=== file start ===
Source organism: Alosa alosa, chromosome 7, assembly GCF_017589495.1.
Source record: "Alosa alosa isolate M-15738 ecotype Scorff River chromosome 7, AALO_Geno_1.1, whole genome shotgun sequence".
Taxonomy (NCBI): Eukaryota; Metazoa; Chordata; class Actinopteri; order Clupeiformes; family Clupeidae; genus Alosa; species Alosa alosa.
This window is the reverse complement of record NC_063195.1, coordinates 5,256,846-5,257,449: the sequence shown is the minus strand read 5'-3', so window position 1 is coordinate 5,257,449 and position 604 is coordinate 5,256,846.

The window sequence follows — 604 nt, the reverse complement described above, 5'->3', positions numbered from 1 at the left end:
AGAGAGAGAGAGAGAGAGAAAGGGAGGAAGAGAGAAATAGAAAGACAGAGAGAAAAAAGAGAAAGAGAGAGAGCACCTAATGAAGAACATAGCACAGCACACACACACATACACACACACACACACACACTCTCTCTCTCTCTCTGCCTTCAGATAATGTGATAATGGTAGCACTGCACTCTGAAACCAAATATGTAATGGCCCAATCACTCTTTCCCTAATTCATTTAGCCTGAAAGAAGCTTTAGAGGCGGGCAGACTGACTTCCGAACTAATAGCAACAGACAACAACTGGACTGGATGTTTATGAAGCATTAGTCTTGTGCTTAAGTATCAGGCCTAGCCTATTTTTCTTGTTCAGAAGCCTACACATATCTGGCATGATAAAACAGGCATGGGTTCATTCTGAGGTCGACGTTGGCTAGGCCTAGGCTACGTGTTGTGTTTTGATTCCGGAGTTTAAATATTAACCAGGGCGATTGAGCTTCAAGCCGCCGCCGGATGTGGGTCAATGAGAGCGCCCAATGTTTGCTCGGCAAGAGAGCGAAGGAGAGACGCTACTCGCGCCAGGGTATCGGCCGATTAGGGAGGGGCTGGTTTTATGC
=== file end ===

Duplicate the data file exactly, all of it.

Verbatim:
Source organism: Alosa alosa, chromosome 7, assembly GCF_017589495.1.
Source record: "Alosa alosa isolate M-15738 ecotype Scorff River chromosome 7, AALO_Geno_1.1, whole genome shotgun sequence".
Taxonomy (NCBI): Eukaryota; Metazoa; Chordata; class Actinopteri; order Clupeiformes; family Clupeidae; genus Alosa; species Alosa alosa.
This window is the reverse complement of record NC_063195.1, coordinates 5,256,846-5,257,449: the sequence shown is the minus strand read 5'-3', so window position 1 is coordinate 5,257,449 and position 604 is coordinate 5,256,846.

The window sequence follows — 604 nt, the reverse complement described above, 5'->3', positions numbered from 1 at the left end:
AGAGAGAGAGAGAGAGAGAAAGGGAGGAAGAGAGAAATAGAAAGACAGAGAGAAAAAAGAGAAAGAGAGAGAGCACCTAATGAAGAACATAGCACAGCACACACACACATACACACACACACACACACACTCTCTCTCTCTCTCTGCCTTCAGATAATGTGATAATGGTAGCACTGCACTCTGAAACCAAATATGTAATGGCCCAATCACTCTTTCCCTAATTCATTTAGCCTGAAAGAAGCTTTAGAGGCGGGCAGACTGACTTCCGAACTAATAGCAACAGACAACAACTGGACTGGATGTTTATGAAGCATTAGTCTTGTGCTTAAGTATCAGGCCTAGCCTATTTTTCTTGTTCAGAAGCCTACACATATCTGGCATGATAAAACAGGCATGGGTTCATTCTGAGGTCGACGTTGGCTAGGCCTAGGCTACGTGTTGTGTTTTGATTCCGGAGTTTAAATATTAACCAGGGCGATTGAGCTTCAAGCCGCCGCCGGATGTGGGTCAATGAGAGCGCCCAATGTTTGCTCGGCAAGAGAGCGAAGGAGAGACGCTACTCGCGCCAGGGTATCGGCCGATTAGGGAGGGGCTGGTTTTATGC